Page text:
Friday, November 30, 2012
With the recent modernization project nearly complete at Sunnyside High School, and with that project coming in under budget, the Sunnyside School District qualifies for additional funding that will further expand the new two-story building at SHS.
That's according to Gary Wetch of Loofburrow Wetch Architects.
Last night he told the Sunnyside School Board the state took back $6 million of unused money upon the completion of the recent modernization project. The school district, however, has retained its full funding that resulted in the passage of a bond measure in 2010.
That means the school district has the $600,000 needed for its share of further expanding the high school.
Wetch had two designs prepared for the school board's consideration, noting that there is a tight schedule for securing equalization funds that will be available in July. He said if the school board waits to make a decision, the expansion would not qualify under the current bond.
With enrollment numbers on the rise, he said the school's new two-story building could be expanded by 12 classrooms (13,400 sq. ft.) and an additional 6,840 sq. ft. multi-purpose building could be added to the southeast corner of the gymnasium building at the high school.
The school board also has the option of utilizing three classroom spaces as a child care facility.
The multi-purpose space, said Wetch, would be constructed with several activities in mind. He said the ventilation and other design features would be sufficient for use as a wrestling room. But, the space would also serve the dance team and other activities.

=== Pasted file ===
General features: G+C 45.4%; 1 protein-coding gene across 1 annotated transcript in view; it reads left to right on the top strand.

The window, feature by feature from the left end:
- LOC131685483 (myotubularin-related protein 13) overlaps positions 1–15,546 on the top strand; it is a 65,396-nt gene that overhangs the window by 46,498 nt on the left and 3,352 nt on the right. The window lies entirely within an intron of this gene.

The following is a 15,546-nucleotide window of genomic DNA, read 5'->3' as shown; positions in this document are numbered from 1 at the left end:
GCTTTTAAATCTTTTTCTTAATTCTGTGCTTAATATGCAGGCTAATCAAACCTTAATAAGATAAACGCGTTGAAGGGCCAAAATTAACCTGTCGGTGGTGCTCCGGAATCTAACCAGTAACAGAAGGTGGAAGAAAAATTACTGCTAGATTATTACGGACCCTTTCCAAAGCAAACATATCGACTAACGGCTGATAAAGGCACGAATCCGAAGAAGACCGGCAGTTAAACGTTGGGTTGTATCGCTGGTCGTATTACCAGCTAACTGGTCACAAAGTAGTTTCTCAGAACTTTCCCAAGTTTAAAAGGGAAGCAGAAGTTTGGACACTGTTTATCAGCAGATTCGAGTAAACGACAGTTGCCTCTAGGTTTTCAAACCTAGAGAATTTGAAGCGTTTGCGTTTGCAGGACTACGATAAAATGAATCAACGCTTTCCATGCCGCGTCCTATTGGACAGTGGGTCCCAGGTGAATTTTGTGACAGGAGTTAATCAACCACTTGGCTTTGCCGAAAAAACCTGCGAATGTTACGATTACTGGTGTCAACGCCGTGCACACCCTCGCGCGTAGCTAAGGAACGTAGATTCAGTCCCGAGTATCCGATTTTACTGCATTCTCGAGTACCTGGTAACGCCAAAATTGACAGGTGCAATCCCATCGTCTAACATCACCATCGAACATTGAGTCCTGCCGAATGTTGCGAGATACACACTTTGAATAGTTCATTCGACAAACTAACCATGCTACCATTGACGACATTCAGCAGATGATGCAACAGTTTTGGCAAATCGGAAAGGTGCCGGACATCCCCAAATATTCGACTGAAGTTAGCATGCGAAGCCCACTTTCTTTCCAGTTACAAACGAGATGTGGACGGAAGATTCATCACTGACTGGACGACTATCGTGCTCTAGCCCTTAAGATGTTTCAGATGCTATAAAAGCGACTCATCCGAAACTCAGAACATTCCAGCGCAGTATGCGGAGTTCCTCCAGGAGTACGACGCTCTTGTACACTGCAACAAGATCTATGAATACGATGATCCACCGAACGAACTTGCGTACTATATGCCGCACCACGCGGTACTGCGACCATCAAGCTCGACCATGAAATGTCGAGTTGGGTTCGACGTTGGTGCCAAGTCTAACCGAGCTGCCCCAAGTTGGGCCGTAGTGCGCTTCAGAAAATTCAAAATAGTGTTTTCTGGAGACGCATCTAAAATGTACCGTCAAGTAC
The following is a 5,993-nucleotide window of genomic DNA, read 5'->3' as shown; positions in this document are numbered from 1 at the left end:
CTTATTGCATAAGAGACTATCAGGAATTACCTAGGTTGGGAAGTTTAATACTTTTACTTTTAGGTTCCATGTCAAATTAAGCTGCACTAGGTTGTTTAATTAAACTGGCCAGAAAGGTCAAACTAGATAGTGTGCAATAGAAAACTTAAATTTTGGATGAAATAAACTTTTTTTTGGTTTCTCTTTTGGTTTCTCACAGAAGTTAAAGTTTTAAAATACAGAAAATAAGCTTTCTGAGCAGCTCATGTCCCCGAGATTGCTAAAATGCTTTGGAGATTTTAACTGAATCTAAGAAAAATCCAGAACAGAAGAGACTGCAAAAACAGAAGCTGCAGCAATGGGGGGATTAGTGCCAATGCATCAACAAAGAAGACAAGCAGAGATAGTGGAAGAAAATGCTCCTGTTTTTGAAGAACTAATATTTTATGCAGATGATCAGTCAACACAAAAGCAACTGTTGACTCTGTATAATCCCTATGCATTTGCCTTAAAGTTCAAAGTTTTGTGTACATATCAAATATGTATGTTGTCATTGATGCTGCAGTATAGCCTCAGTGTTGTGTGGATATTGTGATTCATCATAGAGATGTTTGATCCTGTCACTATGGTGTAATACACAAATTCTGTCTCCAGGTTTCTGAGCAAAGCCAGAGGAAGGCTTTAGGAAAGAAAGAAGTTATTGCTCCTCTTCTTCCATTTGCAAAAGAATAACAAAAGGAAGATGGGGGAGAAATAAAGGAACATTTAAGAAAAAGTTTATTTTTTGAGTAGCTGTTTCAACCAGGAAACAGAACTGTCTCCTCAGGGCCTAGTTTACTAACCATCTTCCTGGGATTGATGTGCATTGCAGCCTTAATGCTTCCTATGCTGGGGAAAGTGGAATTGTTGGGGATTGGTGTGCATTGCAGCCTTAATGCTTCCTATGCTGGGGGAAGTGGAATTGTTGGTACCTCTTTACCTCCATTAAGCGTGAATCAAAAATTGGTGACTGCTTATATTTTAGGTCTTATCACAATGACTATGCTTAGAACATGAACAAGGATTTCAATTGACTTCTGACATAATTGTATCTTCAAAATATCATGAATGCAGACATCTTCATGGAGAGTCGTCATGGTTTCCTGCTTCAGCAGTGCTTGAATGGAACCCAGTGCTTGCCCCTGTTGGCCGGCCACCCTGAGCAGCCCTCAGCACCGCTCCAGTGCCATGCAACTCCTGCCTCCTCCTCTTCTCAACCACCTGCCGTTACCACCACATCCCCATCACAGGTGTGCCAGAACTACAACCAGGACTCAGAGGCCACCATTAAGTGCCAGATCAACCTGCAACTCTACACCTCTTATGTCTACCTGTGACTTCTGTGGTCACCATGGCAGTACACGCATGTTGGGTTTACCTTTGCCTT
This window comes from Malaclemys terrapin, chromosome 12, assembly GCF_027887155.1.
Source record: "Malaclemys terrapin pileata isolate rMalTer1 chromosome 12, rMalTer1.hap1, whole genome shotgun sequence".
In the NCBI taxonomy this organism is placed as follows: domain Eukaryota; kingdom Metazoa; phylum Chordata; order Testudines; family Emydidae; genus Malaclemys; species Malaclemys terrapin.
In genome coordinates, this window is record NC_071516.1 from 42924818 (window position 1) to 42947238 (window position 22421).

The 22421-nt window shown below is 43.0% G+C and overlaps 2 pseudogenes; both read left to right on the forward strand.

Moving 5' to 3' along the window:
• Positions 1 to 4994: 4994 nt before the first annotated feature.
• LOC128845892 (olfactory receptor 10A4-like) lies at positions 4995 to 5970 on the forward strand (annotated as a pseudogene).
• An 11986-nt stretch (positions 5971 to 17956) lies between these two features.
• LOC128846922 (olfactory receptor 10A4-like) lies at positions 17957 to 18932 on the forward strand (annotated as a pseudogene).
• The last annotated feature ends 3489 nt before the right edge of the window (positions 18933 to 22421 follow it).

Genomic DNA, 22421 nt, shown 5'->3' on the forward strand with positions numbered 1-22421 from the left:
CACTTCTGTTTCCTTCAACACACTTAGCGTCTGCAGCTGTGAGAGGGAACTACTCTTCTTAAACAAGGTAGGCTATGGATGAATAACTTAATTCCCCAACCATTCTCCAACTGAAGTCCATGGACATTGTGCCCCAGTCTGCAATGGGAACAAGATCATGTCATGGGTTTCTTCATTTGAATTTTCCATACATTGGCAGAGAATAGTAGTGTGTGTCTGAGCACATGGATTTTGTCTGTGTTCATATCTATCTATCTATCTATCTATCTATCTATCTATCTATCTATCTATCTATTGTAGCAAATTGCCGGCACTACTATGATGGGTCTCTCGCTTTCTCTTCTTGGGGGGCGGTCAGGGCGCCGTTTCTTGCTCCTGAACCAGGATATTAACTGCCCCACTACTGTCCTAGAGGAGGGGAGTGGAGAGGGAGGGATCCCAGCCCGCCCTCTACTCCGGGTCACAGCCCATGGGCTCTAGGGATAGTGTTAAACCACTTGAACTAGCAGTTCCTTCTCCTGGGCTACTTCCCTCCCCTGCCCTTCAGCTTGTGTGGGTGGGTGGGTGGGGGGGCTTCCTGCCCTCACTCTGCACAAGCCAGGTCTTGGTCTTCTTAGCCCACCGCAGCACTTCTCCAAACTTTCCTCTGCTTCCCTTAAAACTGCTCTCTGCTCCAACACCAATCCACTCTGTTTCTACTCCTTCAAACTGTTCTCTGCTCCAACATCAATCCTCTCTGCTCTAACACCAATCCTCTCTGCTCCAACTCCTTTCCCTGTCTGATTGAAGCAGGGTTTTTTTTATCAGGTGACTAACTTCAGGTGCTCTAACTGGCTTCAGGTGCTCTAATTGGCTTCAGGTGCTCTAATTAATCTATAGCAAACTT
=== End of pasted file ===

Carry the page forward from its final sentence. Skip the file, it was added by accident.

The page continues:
SHS Principal Ryan Maxwell said the space could be used for advisory period during school hours.
Wetch said he also included in the design an option for restrooms on the corner of the addition closest to the baseball fields. He said there has been mention of a lack of restroom facilities for that sport and anyone using the fields.
The day care facility, if the school board opted to use three classroom spaces for such a facility, would accommodate students with children. It would be designed with many of the features included at Yakima's Stanton Academy.
The second option Wetch provided for the school board members was a 22,000 foot expansion to SHS's two-story building. He said 16 classrooms would fit into the expansion and the option of utilizing classroom space for a child care facility would still be a consideration.
Maxwell told the school board members he prefers the first option because "...it's a win-win."
He said the school doesn't currently have space for the dance team or aerobics. He said the current wrestling room is inadequate and there aren't restrooms for the baseball fields.
School Board Director Michelle Perry asked if enrollment at SHS would be positively impacted if a child care facility was available to the students who are parents.
Maxwell told the board that he doesn't know the exact number of students who have dropped out of school because they have become parents. However, he said there haven't been many because the school offers "comprehensive programs for teen parents."
Wetch said he has to prepare a presentation for the Office of the Superintendent of Public Instruction and his deadline is in January.
The school board members decided it could not wait until its December meeting to make a decision and the general consensus was that the first option presented best meets the needs of the students at SHS.
The Sunnyside School Board voted 5-0 in favor of the design that included a new multi-purpose room and 12 classroom spaces.